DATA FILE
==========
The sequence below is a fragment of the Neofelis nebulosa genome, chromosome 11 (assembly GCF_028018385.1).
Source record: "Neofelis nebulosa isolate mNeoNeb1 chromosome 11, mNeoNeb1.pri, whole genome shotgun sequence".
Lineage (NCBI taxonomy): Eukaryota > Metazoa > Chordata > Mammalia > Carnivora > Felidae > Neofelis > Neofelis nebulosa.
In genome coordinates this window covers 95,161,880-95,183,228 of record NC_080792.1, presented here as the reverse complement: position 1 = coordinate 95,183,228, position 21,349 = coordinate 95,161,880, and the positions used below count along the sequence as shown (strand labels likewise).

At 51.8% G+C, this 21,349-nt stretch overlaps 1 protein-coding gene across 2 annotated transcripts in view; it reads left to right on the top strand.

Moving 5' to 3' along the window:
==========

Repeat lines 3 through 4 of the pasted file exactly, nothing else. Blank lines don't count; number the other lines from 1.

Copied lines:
Lineage (NCBI taxonomy): Eukaryota > Metazoa > Chordata > Mammalia > Carnivora > Felidae > Neofelis > Neofelis nebulosa.
In genome coordinates this window covers 95,161,880-95,183,228 of record NC_080792.1, presented here as the reverse complement: position 1 = coordinate 95,183,228, position 21,349 = coordinate 95,161,880, and the positions used below count along the sequence as shown (strand labels likewise).